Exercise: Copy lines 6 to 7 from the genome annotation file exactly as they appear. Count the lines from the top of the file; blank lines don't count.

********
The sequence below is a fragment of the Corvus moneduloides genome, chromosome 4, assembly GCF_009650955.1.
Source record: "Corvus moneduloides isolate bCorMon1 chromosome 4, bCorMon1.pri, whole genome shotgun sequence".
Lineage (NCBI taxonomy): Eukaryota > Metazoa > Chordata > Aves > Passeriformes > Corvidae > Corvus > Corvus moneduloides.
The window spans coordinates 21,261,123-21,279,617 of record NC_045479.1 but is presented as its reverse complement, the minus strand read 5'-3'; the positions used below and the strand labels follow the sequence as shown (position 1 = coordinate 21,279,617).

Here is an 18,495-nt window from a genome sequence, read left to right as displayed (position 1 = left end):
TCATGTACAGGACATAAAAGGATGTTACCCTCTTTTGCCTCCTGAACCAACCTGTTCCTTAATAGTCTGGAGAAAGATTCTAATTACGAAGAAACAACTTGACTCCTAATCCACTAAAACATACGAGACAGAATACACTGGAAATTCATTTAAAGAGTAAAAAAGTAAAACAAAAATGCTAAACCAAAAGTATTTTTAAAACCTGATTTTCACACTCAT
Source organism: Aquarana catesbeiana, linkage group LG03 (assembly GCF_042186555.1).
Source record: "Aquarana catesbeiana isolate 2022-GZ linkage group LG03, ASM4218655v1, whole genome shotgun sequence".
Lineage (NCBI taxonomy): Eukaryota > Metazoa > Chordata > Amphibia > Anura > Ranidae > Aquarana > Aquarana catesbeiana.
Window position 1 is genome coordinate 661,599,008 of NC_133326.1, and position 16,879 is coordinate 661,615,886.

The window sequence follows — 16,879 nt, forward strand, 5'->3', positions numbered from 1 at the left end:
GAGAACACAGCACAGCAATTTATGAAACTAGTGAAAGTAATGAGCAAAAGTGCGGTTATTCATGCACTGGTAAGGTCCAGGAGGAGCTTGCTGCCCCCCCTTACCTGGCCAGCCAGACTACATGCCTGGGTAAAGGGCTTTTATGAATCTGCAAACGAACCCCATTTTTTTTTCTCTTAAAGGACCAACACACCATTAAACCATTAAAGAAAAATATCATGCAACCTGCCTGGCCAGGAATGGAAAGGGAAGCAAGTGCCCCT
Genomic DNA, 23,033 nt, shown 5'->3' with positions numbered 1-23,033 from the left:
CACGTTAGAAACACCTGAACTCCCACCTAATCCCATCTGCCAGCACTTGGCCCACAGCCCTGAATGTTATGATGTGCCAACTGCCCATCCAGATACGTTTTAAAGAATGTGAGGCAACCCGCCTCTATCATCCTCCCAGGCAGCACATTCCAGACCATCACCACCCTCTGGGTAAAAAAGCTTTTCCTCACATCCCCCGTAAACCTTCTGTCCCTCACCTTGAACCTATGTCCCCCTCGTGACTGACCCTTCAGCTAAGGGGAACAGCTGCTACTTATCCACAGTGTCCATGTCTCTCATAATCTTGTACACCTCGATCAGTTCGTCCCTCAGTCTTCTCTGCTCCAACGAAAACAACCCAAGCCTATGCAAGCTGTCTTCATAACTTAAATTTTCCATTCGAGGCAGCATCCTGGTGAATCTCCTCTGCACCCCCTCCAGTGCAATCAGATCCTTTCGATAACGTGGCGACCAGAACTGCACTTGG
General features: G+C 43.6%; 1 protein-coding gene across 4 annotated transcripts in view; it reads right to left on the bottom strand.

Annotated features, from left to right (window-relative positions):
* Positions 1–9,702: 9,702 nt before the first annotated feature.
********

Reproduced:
TCATGTACAGGACATAAAAGGATGTTACCCTCTTTTGCCTCCTGAACCAACCTGTTCCTTAATAGTCTGGAGAAAGATTCTAATTACGAAGAAACAACTTGACTCCTAATCCACTAAAACATACGAGACAGAATACACTGGAAATTCATTTAAAGAGTAAAAAAGTAAAACAAAAATGCTAAACCAAAAGTATTTTTAAAACCTGATTTTCACACTCAT
Source organism: Aquarana catesbeiana, linkage group LG03 (assembly GCF_042186555.1).